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David Cortez, PhD

Ingram Professor of Cancer Research
Professor of Biochemistry
Vanderbilt University School of Medicine
Nashville, Tennessee

Current Research

  • Seeking to discover new strategies to improve outcomes for patients with triple negative breast cancer.

  • Laboratory studies are conducted to determine the mechanism of resistance to a promising new therapy and identify combination approaches to improve response.

  • These studies are paving the way to new strategies that could improve outcomes for patients with this aggresive form of breast cancer.

Triple negative breast cancer (TNBC) accounts for approximately 25 percent of breast cancer deaths. No targeted therapies are available for this disease, and thus a critical need persists to develop better therapeutic options.

There is considerable overlap in the biology of triple negative breast cancers with cancers caused by defects in the BRCA sucseptibility genes, BRCA1 and BRCA2.  The first targeted therapy for BRCA1/2 cancers (olaparib, trade name Lymparza) has been approved for ovarian cancer and is expected to soon be approved for breast cancer. This represents a major advance for this subset of cancer patients because olaparib can be effective even when cytotoxic chemotherapy stops working.  Unfortunately, as with most therapies, resistance can arise.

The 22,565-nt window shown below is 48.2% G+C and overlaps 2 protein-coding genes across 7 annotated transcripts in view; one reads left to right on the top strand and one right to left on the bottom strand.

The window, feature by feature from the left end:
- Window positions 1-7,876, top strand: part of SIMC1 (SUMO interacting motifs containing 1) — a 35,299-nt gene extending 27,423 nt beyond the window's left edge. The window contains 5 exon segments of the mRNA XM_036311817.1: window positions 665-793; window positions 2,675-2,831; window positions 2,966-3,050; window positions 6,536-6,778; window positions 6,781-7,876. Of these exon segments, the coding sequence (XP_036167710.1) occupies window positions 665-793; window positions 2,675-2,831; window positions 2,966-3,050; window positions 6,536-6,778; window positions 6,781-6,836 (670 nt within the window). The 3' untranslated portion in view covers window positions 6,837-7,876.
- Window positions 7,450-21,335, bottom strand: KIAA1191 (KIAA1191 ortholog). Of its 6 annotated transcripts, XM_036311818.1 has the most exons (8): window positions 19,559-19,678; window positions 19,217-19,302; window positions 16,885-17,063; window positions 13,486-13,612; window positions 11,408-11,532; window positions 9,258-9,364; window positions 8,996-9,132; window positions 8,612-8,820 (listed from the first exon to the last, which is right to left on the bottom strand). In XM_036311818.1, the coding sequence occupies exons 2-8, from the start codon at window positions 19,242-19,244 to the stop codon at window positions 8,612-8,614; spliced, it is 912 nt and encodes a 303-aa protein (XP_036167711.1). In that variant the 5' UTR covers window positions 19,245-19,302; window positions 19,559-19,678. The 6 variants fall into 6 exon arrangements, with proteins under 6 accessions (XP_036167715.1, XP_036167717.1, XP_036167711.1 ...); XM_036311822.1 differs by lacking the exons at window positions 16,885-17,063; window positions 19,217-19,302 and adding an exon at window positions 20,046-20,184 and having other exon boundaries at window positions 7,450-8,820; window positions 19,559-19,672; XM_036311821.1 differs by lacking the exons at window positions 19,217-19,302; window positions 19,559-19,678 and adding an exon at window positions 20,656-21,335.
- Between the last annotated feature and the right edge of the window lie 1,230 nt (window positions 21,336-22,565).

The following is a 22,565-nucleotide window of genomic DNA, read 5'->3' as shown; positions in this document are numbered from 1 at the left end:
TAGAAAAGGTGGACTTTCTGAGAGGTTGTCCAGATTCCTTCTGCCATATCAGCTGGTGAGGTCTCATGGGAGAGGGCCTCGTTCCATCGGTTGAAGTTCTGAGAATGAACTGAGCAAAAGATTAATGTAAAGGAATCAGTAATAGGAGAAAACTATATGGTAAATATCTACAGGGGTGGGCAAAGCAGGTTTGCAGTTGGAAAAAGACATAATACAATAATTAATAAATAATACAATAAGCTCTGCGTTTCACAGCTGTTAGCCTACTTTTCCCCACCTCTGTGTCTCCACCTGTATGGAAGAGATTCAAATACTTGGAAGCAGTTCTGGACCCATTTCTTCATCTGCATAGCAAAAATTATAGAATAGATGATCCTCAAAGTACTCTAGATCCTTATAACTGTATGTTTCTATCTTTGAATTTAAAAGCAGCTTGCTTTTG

Dr. Cortez’s group previously discovered one mechanism that is responsible for resistance to olaparib in preclinical models. In the next year, the group will confirm these finding and more generally define how olaparib resistance arises in patients.  They will also look for new drug combinations that can prevent or overcome resistance.

The overall goal of this work is to generate information that can be translated into the clinic to improve outcomes for TNBC patients.


Dr. Cortez graduated summa cum laude from the University of Illinois at Champaign-Urbana with Highest Honors in Biology and Biochemistry. He received his doctorate in 1997 in Molecular Cancer Biology from Duke University. After postdoctoral training as a Jane Coffin Childs Fellow at the Baylor College of Medicine, Dr. Cortez joined the Vanderbilt faculty in 2002. He was promoted to Associate Professor in 2007 and Professor of Biochemistry and Ingram Professor of Cancer Research in 2009. Dr. Cortez is Director of Graduate Studies in the Department of Biochemistry, and a member of the Editorial Boards of the journals Cell Reports, Molecular and Cellular Biology, and Journal of Biochemistry. He became co-leader of the Genome Maintenance Program in the Vanderbilt-Ingram Cancer Center upon its inception in 2007.

Dr. Cortez’s research focuses on the mechanisms that maintain genome integrity. His research has been published in journals including Science, Genes and Development, Cell Reports, Molecular and Cellular Biology, Journal of Biological Chemistry, Proceedings of the National Academy of Sciences, Cancer Research, and Molecular Cell. He has received several awards recognizing his scientific achievements including the Howard Temin Award from the National Cancer Institute, the Wilson S. Stone Memorial Award, and a Pew Scholar Award from the Pew Charitable Trusts.

BCRF Investigator Since


Donor Recognition

The ULTA Beauty Award

Area(s) of Focus